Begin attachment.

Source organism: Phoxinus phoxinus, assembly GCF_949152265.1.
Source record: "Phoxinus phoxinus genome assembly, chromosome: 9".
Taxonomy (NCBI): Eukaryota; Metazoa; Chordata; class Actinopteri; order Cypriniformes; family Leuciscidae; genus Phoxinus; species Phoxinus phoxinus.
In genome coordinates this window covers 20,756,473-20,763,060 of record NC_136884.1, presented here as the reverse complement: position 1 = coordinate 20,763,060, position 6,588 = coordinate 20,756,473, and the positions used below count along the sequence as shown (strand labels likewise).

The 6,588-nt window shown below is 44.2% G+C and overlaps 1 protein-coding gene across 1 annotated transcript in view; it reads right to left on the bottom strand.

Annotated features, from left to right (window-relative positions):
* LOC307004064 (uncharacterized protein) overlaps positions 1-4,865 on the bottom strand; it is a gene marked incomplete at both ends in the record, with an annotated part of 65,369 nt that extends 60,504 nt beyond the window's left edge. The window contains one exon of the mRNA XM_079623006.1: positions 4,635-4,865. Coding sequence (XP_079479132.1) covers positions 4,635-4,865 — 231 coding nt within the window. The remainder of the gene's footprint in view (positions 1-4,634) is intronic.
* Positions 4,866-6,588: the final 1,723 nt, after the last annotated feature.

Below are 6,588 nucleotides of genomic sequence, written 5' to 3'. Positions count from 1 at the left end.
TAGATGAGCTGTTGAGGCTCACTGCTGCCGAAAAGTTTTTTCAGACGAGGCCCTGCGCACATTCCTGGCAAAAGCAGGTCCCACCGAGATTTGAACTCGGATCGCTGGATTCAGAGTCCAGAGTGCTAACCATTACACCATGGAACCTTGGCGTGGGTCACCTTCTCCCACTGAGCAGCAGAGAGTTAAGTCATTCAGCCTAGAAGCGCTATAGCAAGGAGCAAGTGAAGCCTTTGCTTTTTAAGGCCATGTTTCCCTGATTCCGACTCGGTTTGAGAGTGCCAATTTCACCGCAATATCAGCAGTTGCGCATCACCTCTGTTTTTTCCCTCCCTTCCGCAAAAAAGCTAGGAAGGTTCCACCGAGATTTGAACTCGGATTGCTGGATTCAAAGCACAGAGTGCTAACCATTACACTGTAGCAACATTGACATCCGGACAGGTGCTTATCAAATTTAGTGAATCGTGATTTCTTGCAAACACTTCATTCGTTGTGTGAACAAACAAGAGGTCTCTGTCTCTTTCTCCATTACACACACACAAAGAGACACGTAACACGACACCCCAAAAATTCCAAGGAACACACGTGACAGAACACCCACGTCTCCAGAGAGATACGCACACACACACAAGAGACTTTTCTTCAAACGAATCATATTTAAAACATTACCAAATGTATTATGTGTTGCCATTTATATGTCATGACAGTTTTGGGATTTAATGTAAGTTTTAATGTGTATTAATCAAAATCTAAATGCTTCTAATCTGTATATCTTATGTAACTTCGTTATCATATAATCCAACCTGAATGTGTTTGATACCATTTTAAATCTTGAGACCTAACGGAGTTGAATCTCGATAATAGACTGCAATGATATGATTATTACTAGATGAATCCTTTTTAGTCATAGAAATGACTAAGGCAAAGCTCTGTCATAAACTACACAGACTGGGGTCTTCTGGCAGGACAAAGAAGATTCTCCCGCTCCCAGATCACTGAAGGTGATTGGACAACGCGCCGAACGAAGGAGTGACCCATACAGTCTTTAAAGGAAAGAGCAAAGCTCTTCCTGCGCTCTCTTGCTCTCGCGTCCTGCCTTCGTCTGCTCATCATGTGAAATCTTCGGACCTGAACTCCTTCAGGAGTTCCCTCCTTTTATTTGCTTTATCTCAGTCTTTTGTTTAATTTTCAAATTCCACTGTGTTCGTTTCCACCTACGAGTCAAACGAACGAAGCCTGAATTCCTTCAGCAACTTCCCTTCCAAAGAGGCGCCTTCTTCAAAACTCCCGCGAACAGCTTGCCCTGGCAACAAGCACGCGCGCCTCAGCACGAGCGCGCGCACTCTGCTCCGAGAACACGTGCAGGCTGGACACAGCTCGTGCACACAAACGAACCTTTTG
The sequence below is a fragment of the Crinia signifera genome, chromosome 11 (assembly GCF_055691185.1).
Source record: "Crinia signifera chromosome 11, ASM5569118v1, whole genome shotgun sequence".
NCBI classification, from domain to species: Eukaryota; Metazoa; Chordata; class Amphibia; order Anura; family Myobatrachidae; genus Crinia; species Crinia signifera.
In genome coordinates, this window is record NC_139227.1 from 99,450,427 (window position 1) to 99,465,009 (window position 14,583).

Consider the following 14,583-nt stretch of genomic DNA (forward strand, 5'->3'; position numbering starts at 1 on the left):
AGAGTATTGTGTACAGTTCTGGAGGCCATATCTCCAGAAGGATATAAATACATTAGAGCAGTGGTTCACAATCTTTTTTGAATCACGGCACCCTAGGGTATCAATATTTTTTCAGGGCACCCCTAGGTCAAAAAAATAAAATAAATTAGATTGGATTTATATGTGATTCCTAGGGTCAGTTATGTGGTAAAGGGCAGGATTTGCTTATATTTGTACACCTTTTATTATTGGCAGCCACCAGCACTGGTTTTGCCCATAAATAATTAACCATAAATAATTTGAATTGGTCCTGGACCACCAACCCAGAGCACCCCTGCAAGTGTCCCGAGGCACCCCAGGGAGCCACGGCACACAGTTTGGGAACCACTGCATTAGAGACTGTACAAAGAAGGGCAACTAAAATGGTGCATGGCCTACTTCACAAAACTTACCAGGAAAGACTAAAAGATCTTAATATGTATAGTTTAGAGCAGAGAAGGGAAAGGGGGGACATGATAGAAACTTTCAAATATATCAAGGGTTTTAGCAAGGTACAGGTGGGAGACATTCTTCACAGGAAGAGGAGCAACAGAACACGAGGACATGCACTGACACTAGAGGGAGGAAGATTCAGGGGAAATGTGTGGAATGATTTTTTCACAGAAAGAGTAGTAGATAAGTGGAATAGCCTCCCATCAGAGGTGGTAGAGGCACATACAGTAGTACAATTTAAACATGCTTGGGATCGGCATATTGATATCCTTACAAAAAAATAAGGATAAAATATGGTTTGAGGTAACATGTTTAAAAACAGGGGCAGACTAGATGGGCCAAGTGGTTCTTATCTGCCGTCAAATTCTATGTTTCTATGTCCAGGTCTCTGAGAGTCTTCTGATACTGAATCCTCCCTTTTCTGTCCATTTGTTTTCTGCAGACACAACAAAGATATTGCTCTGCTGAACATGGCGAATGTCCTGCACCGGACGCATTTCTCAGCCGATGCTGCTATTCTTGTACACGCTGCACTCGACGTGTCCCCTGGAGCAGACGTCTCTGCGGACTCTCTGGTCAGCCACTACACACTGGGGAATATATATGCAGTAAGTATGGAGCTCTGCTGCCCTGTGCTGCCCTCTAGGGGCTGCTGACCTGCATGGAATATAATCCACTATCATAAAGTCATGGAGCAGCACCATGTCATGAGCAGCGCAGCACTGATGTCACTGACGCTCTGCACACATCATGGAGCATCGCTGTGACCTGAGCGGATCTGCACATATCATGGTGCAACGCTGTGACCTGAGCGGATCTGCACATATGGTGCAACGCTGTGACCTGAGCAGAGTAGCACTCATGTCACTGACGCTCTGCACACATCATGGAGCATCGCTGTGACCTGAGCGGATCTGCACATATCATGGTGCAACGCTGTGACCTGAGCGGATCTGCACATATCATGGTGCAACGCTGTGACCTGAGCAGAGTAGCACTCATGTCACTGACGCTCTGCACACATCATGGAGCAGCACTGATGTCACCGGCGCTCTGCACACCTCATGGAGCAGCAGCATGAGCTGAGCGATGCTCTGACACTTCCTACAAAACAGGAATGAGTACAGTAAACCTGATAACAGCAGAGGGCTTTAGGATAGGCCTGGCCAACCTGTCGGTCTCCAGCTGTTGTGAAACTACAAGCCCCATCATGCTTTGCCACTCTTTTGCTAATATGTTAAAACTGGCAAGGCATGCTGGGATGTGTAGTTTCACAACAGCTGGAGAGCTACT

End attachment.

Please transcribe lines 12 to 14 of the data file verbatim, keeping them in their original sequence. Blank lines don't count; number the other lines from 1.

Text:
Source record: "Crinia signifera chromosome 11, ASM5569118v1, whole genome shotgun sequence".
NCBI classification, from domain to species: Eukaryota; Metazoa; Chordata; class Amphibia; order Anura; family Myobatrachidae; genus Crinia; species Crinia signifera.
In genome coordinates, this window is record NC_139227.1 from 99,450,427 (window position 1) to 99,465,009 (window position 14,583).